Emulating an OpenMP Parallel For-Loop in Go

Using Goroutines to create OpenMP-style par-for loops in Golang

In several of the labs for Georgia Tech’s Intro to High Performance Computing course we used OpenMP and C to implement some parallel algorithms. Although C can be a lot of fun, I’ve been trying to get some more practice with Go lately so this got me wondering: “Is there an equivalent to OpenMP in Go?”

Although I did not find an exact drop-in replacement for OpenMP, posts on Stackoverflow lead me to realize I could accomplish similar goals using Goroutines. Specifically, I was interested in creating a simple parallel for-loop to try and reimplement some of the labs in Go.

parallel for example in c and go

Below is a simple parallel for-loop in C using OpenMP’s omp parallel for directive. It is performing a portion of the Helman-JáJá list-ranking algoritm. The key thing to note here is that each element at i in the rank/list arrays in the examples below is being operated on independently. This allows each loop iteration to be safely executed in parallel.

#pragma omp parallel for
for (int i = 0; i < n; i++) {
    long currIdx = next[i];

    if (currIdx != NIL) {
        rank[currIdx] += headPrefixData[sublists[currIdx]];

Now let’s see what this might look like in Go. Ignore the fact that the datastructures in play might be a bit different – the intent behind the algorithm is the same.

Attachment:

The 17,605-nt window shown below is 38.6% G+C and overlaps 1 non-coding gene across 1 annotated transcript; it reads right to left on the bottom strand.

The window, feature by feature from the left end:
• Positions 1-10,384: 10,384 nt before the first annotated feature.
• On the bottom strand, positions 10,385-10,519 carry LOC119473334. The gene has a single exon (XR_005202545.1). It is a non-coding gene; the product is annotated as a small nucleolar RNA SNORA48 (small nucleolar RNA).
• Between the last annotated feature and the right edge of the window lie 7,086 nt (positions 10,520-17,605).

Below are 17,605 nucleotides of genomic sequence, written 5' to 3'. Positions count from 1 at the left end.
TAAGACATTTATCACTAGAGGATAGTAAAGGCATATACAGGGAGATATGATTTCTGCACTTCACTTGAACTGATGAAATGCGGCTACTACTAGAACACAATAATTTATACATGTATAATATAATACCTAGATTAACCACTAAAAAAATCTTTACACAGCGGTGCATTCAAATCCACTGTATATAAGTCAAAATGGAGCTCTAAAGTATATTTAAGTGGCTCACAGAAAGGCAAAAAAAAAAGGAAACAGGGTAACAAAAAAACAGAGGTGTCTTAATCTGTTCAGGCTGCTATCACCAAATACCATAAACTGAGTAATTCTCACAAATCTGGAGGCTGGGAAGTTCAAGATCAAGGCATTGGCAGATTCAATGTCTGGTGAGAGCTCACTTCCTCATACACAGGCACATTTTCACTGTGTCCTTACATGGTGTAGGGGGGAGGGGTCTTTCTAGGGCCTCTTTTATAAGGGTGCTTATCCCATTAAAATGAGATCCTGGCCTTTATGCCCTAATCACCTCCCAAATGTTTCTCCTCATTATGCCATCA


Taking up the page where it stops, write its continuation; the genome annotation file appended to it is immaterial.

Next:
var wg sync.WaitGroup
for i := 0; i < n; i++ {
    go func(i int) {
        defer wg.Done()
        (*list)[i].prefixData += sublists[(*list)[i].sublistHead].prefixData

Here we’re doing the following:

  1. Create a WaitGroup (wg) and telling it to expect to wait for n Goroutines to finish
  2. Spawn a Goroutine for each iteration of the loop we want to parallelize
  3. Tell each Goroutine to let the WaitGroup know it’s done once it’s performed the prefix add operation
  4. Tell the WaitGroup to block until it has heard back from the n Goroutines

a note on goroutine scheduling

You may be wondering why it’s okay to create a potentially huge number (n) of Goroutines in the code above. The short answer is, Goroutines are multiplexed across the hardware threads and scheduled independently from the OS by Go’s scheduler. This blog post does a pretty good job of explaining how Go can handle millions of Goroutines. This is a bit different from how OpenMP handles scheduling by divvying chunks of work among threads. At the end of the day, however, they’re both means of distributing a large amount of work across a smaller, fixed number of available processors.

If you really want to go deep, this talk from GopherCon 2018 by Kavya Joshi gives a great view into what is going on under the hood of the Goroutine scheduler.